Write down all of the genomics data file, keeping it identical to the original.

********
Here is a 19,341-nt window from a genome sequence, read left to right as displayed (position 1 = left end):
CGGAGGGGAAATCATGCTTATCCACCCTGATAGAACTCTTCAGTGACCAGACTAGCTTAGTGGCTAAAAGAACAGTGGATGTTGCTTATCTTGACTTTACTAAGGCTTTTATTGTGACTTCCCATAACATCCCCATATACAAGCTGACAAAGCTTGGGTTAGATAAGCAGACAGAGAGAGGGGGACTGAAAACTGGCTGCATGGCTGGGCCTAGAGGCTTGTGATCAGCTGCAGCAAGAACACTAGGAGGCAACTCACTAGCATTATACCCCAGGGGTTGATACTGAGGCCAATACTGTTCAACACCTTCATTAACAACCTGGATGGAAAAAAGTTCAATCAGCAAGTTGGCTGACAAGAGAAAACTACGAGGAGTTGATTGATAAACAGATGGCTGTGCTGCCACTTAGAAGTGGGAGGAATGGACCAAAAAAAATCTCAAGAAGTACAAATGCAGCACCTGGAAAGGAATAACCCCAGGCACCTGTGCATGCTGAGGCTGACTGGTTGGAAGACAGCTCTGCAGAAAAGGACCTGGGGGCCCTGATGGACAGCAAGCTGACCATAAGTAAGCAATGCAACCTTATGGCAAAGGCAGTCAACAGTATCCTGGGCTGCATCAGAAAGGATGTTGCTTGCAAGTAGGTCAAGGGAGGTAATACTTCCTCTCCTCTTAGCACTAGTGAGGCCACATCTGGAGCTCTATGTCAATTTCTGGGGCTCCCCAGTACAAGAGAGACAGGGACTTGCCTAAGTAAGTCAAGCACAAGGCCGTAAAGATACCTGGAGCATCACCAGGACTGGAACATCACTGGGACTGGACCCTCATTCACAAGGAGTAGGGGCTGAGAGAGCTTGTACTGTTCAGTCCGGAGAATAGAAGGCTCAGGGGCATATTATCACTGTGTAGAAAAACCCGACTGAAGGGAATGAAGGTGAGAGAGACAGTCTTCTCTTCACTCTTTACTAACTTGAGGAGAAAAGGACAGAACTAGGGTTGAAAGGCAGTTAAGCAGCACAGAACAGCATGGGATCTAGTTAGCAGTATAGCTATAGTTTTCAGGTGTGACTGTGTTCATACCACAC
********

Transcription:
Here is a 19,341-nt window from a genome sequence, read left to right as displayed (position 1 = left end):
CGGAGGGGAAATCATGCTTATCCACCCTGATAGAACTCTTCAGTGACCAGACTAGCTTAGTGGCTAAAAGAACAGTGGATGTTGCTTATCTTGACTTTACTAAGGCTTTTATTGTGACTTCCCATAACATCCCCATATACAAGCTGACAAAGCTTGGGTTAGATAAGCAGACAGAGAGAGGGGGACTGAAAACTGGCTGCATGGCTGGGCCTAGAGGCTTGTGATCAGCTGCAGCAAGAACACTAGGAGGCAACTCACTAGCATTATACCCCAGGGGTTGATACTGAGGCCAATACTGTTCAACACCTTCATTAACAACCTGGATGGAAAAAAGTTCAATCAGCAAGTTGGCTGACAAGAGAAAACTACGAGGAGTTGATTGATAAACAGATGGCTGTGCTGCCACTTAGAAGTGGGAGGAATGGACCAAAAAAAATCTCAAGAAGTACAAATGCAGCACCTGGAAAGGAATAACCCCAGGCACCTGTGCATGCTGAGGCTGACTGGTTGGAAGACAGCTCTGCAGAAAAGGACCTGGGGGCCCTGATGGACAGCAAGCTGACCATAAGTAAGCAATGCAACCTTATGGCAAAGGCAGTCAACAGTATCCTGGGCTGCATCAGAAAGGATGTTGCTTGCAAGTAGGTCAAGGGAGGTAATACTTCCTCTCCTCTTAGCACTAGTGAGGCCACATCTGGAGCTCTATGTCAATTTCTGGGGCTCCCCAGTACAAGAGAGACAGGGACTTGCCTAAGTAAGTCAAGCACAAGGCCGTAAAGATACCTGGAGCATCACCAGGACTGGAACATCACTGGGACTGGACCCTCATTCACAAGGAGTAGGGGCTGAGAGAGCTTGTACTGTTCAGTCCGGAGAATAGAAGGCTCAGGGGCATATTATCACTGTGTAGAAAAACCCGACTGAAGGGAATGAAGGTGAGAGAGACAGTCTTCTCTTCACTCTTTACTAACTTGAGGAGAAAAGGACAGAACTAGGGTTGAAAGGCAGTTAAGCAGCACAGAACAGCATGGGATCTAGTTAGCAGTATAGCTATAGTTTTCAGGTGTGACTGTGTTCATACCACAC